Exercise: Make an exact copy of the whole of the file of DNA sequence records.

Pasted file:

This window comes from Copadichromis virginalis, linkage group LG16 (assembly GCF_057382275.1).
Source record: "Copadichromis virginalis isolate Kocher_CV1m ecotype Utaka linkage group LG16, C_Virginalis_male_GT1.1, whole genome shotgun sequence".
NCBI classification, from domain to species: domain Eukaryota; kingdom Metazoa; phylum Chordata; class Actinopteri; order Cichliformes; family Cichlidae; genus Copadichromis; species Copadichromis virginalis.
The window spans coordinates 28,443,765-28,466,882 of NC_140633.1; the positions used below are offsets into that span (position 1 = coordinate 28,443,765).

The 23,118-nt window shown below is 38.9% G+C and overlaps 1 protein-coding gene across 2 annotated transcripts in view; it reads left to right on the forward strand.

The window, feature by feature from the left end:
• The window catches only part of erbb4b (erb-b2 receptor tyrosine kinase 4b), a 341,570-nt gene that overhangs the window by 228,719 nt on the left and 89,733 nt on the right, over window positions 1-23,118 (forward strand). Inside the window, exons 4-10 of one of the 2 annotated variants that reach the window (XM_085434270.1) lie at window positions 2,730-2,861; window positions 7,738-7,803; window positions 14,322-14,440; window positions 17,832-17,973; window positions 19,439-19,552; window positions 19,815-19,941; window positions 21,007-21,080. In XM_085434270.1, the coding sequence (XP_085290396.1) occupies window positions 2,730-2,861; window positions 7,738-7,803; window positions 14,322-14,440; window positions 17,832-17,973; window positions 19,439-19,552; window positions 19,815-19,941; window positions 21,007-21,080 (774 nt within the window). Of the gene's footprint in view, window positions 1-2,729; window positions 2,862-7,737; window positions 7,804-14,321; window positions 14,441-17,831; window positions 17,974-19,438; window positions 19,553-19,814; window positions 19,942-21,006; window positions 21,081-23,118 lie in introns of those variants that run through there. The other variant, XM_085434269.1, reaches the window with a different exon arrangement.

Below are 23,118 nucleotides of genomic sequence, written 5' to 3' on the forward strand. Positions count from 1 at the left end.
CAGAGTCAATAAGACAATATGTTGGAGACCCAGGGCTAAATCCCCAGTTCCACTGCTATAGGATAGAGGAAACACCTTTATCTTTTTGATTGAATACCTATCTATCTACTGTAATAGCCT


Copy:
This window comes from Copadichromis virginalis, linkage group LG16 (assembly GCF_057382275.1).
Source record: "Copadichromis virginalis isolate Kocher_CV1m ecotype Utaka linkage group LG16, C_Virginalis_male_GT1.1, whole genome shotgun sequence".
NCBI classification, from domain to species: domain Eukaryota; kingdom Metazoa; phylum Chordata; class Actinopteri; order Cichliformes; family Cichlidae; genus Copadichromis; species Copadichromis virginalis.
The window spans coordinates 28,443,765-28,466,882 of NC_140633.1; the positions used below are offsets into that span (position 1 = coordinate 28,443,765).

The 23,118-nt window shown below is 38.9% G+C and overlaps 1 protein-coding gene across 2 annotated transcripts in view; it reads left to right on the forward strand.

The window, feature by feature from the left end:
• The window catches only part of erbb4b (erb-b2 receptor tyrosine kinase 4b), a 341,570-nt gene that overhangs the window by 228,719 nt on the left and 89,733 nt on the right, over window positions 1-23,118 (forward strand). Inside the window, exons 4-10 of one of the 2 annotated variants that reach the window (XM_085434270.1) lie at window positions 2,730-2,861; window positions 7,738-7,803; window positions 14,322-14,440; window positions 17,832-17,973; window positions 19,439-19,552; window positions 19,815-19,941; window positions 21,007-21,080. In XM_085434270.1, the coding sequence (XP_085290396.1) occupies window positions 2,730-2,861; window positions 7,738-7,803; window positions 14,322-14,440; window positions 17,832-17,973; window positions 19,439-19,552; window positions 19,815-19,941; window positions 21,007-21,080 (774 nt within the window). Of the gene's footprint in view, window positions 1-2,729; window positions 2,862-7,737; window positions 7,804-14,321; window positions 14,441-17,831; window positions 17,974-19,438; window positions 19,553-19,814; window positions 19,942-21,006; window positions 21,081-23,118 lie in introns of those variants that run through there. The other variant, XM_085434269.1, reaches the window with a different exon arrangement.

Below are 23,118 nucleotides of genomic sequence, written 5' to 3' on the forward strand. Positions count from 1 at the left end.
CAGAGTCAATAAGACAATATGTTGGAGACCCAGGGCTAAATCCCCAGTTCCACTGCTATAGGATAGAGGAAACACCTTTATCTTTTTGATTGAATACCTATCTATCTACTGTAATAGCCT